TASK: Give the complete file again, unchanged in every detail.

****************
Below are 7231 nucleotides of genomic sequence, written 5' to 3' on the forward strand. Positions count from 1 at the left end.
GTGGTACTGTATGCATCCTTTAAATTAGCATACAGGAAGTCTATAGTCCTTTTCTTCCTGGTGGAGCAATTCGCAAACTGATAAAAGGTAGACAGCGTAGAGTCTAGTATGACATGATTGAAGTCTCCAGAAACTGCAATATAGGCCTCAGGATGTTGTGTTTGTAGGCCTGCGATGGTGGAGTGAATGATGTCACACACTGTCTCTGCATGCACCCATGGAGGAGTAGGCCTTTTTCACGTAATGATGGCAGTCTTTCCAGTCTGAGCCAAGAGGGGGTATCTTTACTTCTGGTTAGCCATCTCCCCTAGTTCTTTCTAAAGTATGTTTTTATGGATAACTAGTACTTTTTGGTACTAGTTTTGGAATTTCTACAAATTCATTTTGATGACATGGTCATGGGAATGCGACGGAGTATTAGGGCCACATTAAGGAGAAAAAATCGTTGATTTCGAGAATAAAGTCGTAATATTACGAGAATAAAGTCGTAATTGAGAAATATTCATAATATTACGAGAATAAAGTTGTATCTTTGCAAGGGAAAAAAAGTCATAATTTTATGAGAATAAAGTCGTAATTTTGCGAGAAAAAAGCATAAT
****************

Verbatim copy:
Below are 7231 nucleotides of genomic sequence, written 5' to 3' on the forward strand. Positions count from 1 at the left end.
GTGGTACTGTATGCATCCTTTAAATTAGCATACAGGAAGTCTATAGTCCTTTTCTTCCTGGTGGAGCAATTCGCAAACTGATAAAAGGTAGACAGCGTAGAGTCTAGTATGACATGATTGAAGTCTCCAGAAACTGCAATATAGGCCTCAGGATGTTGTGTTTGTAGGCCTGCGATGGTGGAGTGAATGATGTCACACACTGTCTCTGCATGCACCCATGGAGGAGTAGGCCTTTTTCACGTAATGATGGCAGTCTTTCCAGTCTGAGCCAAGAGGGGGTATCTTTACTTCTGGTTAGCCATCTCCCCTAGTTCTTTCTAAAGTATGTTTTTATGGATAACTAGTACTTTTTGGTACTAGTTTTGGAATTTCTACAAATTCATTTTGATGACATGGTCATGGGAATGCGACGGAGTATTAGGGCCACATTAAGGAGAAAAAATCGTTGATTTCGAGAATAAAGTCGTAATATTACGAGAATAAAGTCGTAATTGAGAAATATTCATAATATTACGAGAATAAAGTTGTATCTTTGCAAGGGAAAAAAAGTCATAATTTTATGAGAATAAAGTCGTAATTTTGCGAGAAAAAAGCATAAT